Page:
Go common pitfall #1: slice appending

Go's slice is simple to use, but there are some easy to make mistakes if you are not aware of its internals.

For example, with following program:

package main

import "fmt"

func main() {
    healthyFoods := []string{"orange", "apple", "lettuce"}
    myFoods := healthyFoods[0:2]
    myFoods = append(myFoods, "bacon")

You might think that it would print [orange apple lettuce], but the actual output is: [orange apple bacon]. It is as dangerous as you can see, bacon is definitely not healthy!

Understand the problem

To understand why it happens, it is recommended to read this excellent blog post: Go Slices: usage and internals.

The healthyFoods slice is created with:

  • length: 3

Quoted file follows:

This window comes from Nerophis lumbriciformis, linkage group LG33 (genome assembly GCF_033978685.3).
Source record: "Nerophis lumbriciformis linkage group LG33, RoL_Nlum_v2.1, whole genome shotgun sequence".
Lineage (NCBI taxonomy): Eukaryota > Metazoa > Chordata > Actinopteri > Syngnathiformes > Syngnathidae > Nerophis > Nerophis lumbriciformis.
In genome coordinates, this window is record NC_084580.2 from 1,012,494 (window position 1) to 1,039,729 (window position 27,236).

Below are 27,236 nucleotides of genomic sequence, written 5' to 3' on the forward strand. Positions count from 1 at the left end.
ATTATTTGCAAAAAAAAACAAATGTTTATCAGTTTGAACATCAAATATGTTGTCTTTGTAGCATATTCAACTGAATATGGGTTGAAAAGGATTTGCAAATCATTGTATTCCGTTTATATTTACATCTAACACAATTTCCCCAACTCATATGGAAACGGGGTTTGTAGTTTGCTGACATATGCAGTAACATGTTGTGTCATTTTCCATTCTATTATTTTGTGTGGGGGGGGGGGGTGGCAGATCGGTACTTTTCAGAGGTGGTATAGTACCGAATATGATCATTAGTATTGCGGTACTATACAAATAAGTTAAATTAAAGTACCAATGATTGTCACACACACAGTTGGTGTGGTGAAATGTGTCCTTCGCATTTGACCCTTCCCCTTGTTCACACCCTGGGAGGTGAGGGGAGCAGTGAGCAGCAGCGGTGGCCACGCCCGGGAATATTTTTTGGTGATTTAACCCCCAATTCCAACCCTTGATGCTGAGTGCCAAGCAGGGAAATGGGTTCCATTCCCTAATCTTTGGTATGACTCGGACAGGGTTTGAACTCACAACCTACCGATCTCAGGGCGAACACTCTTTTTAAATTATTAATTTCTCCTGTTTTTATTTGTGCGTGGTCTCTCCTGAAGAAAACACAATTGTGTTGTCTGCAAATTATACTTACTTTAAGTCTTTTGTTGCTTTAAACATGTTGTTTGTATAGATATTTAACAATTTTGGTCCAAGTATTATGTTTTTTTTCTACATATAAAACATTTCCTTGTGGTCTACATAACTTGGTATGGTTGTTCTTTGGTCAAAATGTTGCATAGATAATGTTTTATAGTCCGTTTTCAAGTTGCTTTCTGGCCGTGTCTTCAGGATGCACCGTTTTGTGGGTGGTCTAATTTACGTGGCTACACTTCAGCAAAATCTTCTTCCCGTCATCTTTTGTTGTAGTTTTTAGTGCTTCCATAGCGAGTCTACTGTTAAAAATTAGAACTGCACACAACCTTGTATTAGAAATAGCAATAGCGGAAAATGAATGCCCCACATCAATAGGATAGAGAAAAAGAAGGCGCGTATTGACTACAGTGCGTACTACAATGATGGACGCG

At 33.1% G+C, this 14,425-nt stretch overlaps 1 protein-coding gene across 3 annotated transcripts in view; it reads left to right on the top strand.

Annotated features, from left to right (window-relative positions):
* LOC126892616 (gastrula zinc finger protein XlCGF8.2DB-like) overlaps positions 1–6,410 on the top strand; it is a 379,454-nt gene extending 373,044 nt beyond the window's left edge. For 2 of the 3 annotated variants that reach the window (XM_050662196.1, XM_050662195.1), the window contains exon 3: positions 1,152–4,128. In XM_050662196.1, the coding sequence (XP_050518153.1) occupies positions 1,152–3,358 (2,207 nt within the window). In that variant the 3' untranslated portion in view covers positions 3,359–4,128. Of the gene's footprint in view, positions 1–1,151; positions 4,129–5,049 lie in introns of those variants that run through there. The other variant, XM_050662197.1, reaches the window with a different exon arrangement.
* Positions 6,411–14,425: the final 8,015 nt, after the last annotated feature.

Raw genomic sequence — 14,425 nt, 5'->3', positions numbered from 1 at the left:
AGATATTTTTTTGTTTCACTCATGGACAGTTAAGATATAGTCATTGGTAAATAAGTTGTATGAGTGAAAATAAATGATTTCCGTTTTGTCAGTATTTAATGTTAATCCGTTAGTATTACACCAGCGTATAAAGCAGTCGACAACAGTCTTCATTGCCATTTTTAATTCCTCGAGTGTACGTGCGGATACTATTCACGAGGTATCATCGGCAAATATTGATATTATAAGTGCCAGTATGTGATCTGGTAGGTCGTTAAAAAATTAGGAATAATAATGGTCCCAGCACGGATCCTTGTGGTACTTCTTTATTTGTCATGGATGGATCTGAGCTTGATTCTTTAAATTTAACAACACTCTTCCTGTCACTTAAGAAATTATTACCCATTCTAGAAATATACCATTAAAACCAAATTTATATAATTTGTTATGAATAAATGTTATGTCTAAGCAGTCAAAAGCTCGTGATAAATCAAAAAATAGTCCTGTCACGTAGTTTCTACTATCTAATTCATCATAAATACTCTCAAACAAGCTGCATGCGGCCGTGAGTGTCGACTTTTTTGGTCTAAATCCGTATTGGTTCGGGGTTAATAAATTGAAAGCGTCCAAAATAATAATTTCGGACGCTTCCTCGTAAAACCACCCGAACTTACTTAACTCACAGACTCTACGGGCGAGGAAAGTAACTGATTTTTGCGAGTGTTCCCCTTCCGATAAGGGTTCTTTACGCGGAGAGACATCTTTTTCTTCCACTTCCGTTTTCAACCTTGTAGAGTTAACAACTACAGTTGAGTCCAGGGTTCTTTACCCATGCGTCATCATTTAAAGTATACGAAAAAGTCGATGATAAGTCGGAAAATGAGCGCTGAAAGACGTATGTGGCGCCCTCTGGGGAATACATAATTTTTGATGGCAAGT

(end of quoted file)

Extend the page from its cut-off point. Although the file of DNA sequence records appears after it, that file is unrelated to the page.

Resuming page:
• capacity: 3

It is backed by an array with length equals to 3.

The myFoods slice is created with:

  • length: 2
  • capacity: 3 (the capacity of the backing array)

An important thing to keep it mind is, healthyFoods and myFoods backed by the same array.

This is what happened when appending "bacon" to myFoods slice:

  • Go sees that myFoods hasn't used all of its capacity (2 < 3)
  • "bacon" is written to the slot third slot in the backing array, which  "lettuce" is currently located

That is the reason healthyFoods changed, even though we never directly did anything with it.

How to fix it?

Understanding the problem, the easiest way to fix it is explicitly set the capacity when slicing a slice.

myFoods := healthyFoods[0:2:2]

There we go, our program is now printing the expected [orange apple lettuce] output. This form of slicing is called full slice expressions. IMO, this feature should be used more often that it should.

What happened when appending "bacon" to myFoods now:

  • Go sees that myFoods has used up all of its capacity (2 = 2)
  • Go creates another backing array and copy myFoods's elements over

Therefore, the original healthyFoods is left alone untouched.